In Serampore and more especially in Calcutta, William Carey started translating the Bible in multiple languages with help from Pundits who taught languages to civil servants at the Fort William College. When some Company Directors began to object that their profits were being used to translate the Bible, Charles Grant and others organized British and Foreign Bible Society to finance the translation work. Serampore Mission Press printed these vernacular Bibles and invented the fonts for different scripts. The Mission also manufactured the paper needed for printing.
The fonts, the paper and the printing press began to open the Indian mind because, as we will see in other episodes, the missionary movement undergirded that historic effort by spreading literacy, printing text books for schools, and initiating journalism.
Indian elite had kept classic languages — Sanskrit, Persian and Arabic — for themselves. Missionaries allowed them to keep their monopoly, but went on to empower the people by enriching vernacular languages. Today only about 25,000 Indians speak Sanskrit, while 234 million people speak Bengali as their native tongue. Hindi is spoken by about 585 million people!
William Carey agreed with Alexander Duff and others that enriching vernaculars required teaching English to the people who wanted to develop their mother-tongue. However, his mission also noted that the craze for English among the upper-caste Indians was problematic. They did not learn English for the general welfare of the society. Their objective was selfish — personal and professional advancement. They observed that a little knowledge of English was turning the “finest youth” of Bengal into “mercenary copyists.” They remained ignorant of their own language, Bengali, without the Bible’s command to love your neighbor as yourself, they remained unconcerned about wisdom, beauty, goodness and truth that English language and literature offered.
The East India Company needed hirelings and therefore taught English to some youth. But those efforts would never have produced a Roy or a Tagore. They were the fruit of Bengali Bible.
Presbyterians and Punjabi: Case Study II
Stationed in Bengal in the east, William Carey strove to translate the Bible for the regions he never personally visited. In 1811, Carey published the first Punjabi Bible followed by grammar in 1812. By 1815, the Mission Press had printed the first ever prose work in Gurmukhi character, the Punjabi New Testament.
The first set of missionaries—the American Presbyterians—set foot on Punjab in 1834. They discovered that Carey’s translation of the Bible was already circulating in the Punjab. They noticed its weaknesses and began a fresh translation of the Bible in Punjabi, while also preparing a grammar and a dictionary on ground zero. John Newton published the new and comprehensive Punjabi grammar in 1851. The other significant work, the dictionary by Levi Janvier, came out in 1854. A fresh translation of the New Testament was published in 1868, marking the transition from traditional to modern Punjabi.
The Bible translation movement made it possible for the East India Company to replace Persian with local vernaculars as official administrative languages. In the light of Act 29 of 1883 Punjabi should have been designated as the official language of Punjab. However, due to administrative and political considerations, and because Punjabi was still an underdeveloped, the Punjab government of the time made Urdu its official language. Punjabi, the people’s language, lost out as the language of the educated elite.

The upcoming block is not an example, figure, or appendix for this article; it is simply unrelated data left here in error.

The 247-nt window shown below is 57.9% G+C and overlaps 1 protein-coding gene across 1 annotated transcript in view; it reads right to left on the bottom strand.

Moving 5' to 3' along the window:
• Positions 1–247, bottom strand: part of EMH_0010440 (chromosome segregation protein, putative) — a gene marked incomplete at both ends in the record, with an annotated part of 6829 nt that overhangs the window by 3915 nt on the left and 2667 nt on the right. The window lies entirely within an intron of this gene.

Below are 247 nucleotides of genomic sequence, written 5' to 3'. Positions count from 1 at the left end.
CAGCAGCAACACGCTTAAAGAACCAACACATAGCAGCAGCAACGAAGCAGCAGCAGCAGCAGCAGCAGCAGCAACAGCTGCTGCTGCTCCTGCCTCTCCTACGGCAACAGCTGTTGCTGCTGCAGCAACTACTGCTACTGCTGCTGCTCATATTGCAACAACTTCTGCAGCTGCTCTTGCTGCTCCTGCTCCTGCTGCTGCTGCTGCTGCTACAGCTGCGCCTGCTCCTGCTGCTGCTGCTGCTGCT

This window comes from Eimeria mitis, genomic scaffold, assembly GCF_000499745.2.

Languages do need patrons. Without institutional support languages rarely develop and sustain themselves. Persian, for example, was the court language of Maharaja Ranjit Singh, the greatest Sikh ruler of the time. Sikh writers in other Sikh principalities wrote in Braj, the popular literary language of north India. Urdu and Persian continued to hold sway over the educated elite of Punjab.
The Bible movement empowered the mother-tongue of the masses. Christian missionaries changed Punjab because the Bible taught them that God wanted all people to know the liberating truth.
Official policies and the prejudices of the native elite did not deter Missionary scholars. They continued to publish and print the good news of salvation in Punjabi. Thus, American Presbyterians and later the CMS missionaries became the alternate patrons of the Punjabi language in the nineteenth century. Their labor made it possible for the later, resurgent Sikh movement, to promote and develop the Punjabi language.
Punjab progressed because the missionaries did not limit their effort to publishing the Bible and devotional texts. They introduced a variety of literary modes to Punjabi. One-act plays, short stories and especially the novel. The first Punjabi novel, Jyotiruday, came out of the missionary quarters in 1882. That is, sixteen years prior to Sundari, the novel by Sikh writer Bhai Vir Singh.
Bigoted minds find it difficult to give credit where it is due. Yet, an eminent Punjabi scholar, Gurcharan Singh Arshi, acknowledged the impact of the Bible and missionaries in these words:
“Though Christian missionaries came with the intention of propagation and advancement of [their] religion, in that endeavor they so enriched Punjabi language and literature that today Punjabi literature is not inferior in any way to literature in other Indian languages.”